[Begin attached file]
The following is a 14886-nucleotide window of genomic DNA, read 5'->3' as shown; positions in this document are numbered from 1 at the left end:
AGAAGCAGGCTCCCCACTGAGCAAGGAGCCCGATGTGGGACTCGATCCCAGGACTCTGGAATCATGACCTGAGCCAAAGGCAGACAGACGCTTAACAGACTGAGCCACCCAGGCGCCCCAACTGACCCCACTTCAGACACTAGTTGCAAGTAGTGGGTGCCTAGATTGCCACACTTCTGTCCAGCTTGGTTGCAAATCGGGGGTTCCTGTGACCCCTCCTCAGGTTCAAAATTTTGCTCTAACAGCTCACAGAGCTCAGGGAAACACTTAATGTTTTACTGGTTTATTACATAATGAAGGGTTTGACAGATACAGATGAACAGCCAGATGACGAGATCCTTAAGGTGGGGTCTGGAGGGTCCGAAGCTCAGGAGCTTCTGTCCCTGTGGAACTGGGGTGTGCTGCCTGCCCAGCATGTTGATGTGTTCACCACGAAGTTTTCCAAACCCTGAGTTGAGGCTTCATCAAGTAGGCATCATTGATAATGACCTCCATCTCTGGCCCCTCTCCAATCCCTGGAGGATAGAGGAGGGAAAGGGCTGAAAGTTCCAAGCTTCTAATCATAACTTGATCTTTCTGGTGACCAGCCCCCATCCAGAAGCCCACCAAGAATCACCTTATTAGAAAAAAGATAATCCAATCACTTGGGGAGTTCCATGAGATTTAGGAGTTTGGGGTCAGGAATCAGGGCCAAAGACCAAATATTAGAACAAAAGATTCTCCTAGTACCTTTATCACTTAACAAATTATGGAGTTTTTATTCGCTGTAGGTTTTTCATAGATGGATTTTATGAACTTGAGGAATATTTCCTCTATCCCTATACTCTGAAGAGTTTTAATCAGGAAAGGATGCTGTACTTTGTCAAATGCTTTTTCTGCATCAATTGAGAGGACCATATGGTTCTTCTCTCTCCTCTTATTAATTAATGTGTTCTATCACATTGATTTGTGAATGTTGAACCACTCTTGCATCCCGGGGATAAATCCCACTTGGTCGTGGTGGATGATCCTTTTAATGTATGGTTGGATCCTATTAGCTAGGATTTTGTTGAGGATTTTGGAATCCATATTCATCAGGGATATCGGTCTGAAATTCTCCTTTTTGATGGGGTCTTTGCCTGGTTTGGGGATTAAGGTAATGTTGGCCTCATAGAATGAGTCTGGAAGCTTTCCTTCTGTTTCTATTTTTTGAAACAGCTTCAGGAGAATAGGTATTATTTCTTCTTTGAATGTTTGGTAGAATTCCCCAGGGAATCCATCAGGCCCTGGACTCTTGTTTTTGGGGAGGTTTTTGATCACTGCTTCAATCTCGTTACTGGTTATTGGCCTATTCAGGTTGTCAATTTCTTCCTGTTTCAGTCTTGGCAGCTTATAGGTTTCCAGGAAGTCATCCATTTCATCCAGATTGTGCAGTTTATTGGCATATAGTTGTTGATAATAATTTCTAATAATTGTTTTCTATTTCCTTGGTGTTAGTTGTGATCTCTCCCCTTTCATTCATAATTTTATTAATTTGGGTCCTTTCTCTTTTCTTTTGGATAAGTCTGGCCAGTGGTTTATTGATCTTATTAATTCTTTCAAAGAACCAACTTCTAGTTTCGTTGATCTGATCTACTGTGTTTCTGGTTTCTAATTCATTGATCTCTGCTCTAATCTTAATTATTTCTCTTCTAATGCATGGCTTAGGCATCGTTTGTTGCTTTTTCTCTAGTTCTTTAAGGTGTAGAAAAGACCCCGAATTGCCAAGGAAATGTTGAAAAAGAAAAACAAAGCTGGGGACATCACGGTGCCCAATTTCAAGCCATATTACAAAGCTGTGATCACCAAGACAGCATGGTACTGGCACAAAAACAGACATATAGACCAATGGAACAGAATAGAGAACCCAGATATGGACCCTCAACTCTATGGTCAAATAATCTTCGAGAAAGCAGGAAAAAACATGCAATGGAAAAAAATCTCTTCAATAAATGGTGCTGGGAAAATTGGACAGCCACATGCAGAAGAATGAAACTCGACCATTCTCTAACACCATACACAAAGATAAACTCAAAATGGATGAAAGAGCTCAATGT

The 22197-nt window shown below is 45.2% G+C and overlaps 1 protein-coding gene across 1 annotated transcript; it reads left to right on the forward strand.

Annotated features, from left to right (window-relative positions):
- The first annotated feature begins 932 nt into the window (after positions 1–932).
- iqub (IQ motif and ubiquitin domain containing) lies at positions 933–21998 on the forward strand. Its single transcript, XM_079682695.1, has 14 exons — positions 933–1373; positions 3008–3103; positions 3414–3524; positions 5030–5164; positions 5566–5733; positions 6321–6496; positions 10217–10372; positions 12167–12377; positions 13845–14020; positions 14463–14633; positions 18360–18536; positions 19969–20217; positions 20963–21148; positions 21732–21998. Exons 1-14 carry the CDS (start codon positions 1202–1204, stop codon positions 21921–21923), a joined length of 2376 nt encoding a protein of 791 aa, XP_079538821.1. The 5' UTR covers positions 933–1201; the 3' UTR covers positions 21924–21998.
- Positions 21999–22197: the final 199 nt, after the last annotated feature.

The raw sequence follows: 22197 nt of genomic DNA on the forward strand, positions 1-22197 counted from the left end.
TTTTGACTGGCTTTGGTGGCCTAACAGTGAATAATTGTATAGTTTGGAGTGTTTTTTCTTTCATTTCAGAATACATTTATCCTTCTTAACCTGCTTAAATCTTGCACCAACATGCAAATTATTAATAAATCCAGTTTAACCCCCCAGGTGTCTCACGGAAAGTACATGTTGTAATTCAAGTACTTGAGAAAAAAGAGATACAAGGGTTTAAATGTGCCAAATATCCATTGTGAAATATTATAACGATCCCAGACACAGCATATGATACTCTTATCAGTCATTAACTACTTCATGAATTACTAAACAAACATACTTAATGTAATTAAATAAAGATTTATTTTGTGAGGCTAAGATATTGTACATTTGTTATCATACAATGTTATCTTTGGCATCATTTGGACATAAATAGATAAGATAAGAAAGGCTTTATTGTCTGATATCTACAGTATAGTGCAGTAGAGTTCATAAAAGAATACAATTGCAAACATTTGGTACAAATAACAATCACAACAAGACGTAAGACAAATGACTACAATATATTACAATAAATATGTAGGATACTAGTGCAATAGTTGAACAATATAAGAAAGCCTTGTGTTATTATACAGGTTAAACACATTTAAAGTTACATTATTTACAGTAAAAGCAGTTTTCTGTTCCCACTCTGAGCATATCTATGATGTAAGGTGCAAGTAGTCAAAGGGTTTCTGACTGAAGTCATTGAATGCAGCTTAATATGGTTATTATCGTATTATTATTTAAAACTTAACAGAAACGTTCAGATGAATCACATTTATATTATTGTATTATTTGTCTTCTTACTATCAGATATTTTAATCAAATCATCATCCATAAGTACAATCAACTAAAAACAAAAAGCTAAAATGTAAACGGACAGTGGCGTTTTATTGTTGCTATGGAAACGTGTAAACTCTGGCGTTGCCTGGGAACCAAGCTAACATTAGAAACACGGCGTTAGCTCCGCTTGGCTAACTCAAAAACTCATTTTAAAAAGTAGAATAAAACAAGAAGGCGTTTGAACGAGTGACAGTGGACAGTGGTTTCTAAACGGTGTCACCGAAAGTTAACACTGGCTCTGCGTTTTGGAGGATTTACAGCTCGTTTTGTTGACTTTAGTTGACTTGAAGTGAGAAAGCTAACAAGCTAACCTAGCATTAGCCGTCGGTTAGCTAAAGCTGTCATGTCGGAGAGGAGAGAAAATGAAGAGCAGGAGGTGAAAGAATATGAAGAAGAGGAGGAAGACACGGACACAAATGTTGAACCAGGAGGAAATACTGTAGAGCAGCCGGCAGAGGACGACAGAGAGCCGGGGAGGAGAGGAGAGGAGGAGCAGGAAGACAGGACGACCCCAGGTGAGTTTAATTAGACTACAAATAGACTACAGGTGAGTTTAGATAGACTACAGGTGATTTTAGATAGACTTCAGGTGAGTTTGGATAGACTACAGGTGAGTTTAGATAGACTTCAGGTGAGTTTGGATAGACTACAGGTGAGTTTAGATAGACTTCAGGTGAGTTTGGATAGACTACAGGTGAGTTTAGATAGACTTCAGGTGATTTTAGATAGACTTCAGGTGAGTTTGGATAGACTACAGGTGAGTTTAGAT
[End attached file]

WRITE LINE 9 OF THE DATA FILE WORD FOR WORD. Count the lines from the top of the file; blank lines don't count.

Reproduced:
TTTTGACTGGCTTTGGTGGCCTAACAGTGAATAATTGTATAGTTTGGAGTGTTTTTTCTTTCATTTCAGAATACATTTATCCTTCTTAACCTGCTTAAATCTTGCACCAACATGCAAATTATTAATAAATCCAGTTTAACCCCCCAGGTGTCTCACGGAAAGTACATGTTGTAATTCAAGTACTTGAGAAAAAAGAGATACAAGGGTTTAAATGTGCCAAATATCCATTGTGAAATATTATAACGATCCCAGACACAGCATATGATACTCTTATCAGTCATTAACTACTTCATGAATTACTAAACAAACATACTTAATGTAATTAAATAAAGATTTATTTTGTGAGGCTAAGATATTGTACATTTGTTATCATACAATGTTATCTTTGGCATCATTTGGACATAAATAGATAAGATAAGAAAGGCTTTATTGTCTGATATCTACAGTATAGTGCAGTAGAGTTCATAAAAGAATACAATTGCAAACATTTGGTACAAATAACAATCACAACAAGACGTAAGACAAATGACTACAATATATTACAATAAATATGTAGGATACTAGTGCAATAGTTGAACAATATAAGAAAGCCTTGTGTTATTATACAGGTTAAACACATTTAAAGTTACATTATTTACAGTAAAAGCAGTTTTCTGTTCCCACTCTGAGCATATCTATGATGTAAGGTGCAAGTAGTCAAAGGGTTTCTGACTGAAGTCATTGAATGCAGCTTAATATGGTTATTATCGTATTATTATTTAAAACTTAACAGAAACGTTCAGATGAATCACATTTATATTATTGTATTATTTGTCTTCTTACTATCAGATATTTTAATCAAATCATCATCCATAAGTACAATCAACTAAAAACAAAAAGCTAAAATGTAAACGGACAGTGGCGTTTTATTGTTGCTATGGAAACGTGTAAACTCTGGCGTTGCCTGGGAACCAAGCTAACATTAGAAACACGGCGTTAGCTCCGCTTGGCTAACTCAAAAACTCATTTTAAAAAGTAGAATAAAACAAGAAGGCGTTTGAACGAGTGACAGTGGACAGTGGTTTCTAAACGGTGTCACCGAAAGTTAACACTGGCTCTGCGTTTTGGAGGATTTACAGCTCGTTTTGTTGACTTTAGTTGACTTGAAGTGAGAAAGCTAACAAGCTAACCTAGCATTAGCCGTCGGTTAGCTAAAGCTGTCATGTCGGAGAGGAGAGAAAATGAAGAGCAGGAGGTGAAAGAATATGAAGAAGAGGAGGAAGACACGGACACAAATGTTGAACCAGGAGGAAATACTGTAGAGCAGCCGGCAGAGGACGACAGAGAGCCGGGGAGGAGAGGAGAGGAGGAGCAGGAAGACAGGACGACCCCAGGTGAGTTTAATTAGACTACAAATAGACTACAGGTGAGTTTAGATAGACTACAGGTGATTTTAGATAGACTTCAGGTGAGTTTGGATAGACTACAGGTGAGTTTAGATAGACTTCAGGTGAGTTTGGATAGACTACAGGTGAGTTTAGATAGACTTCAGGTGAGTTTGGATAGACTACAGGTGAGTTTAGATAGACTTCAGGTGATTTTAGATAGACTTCAGGTGAGTTTGGATAGACTACAGGTGAGTTTAGAT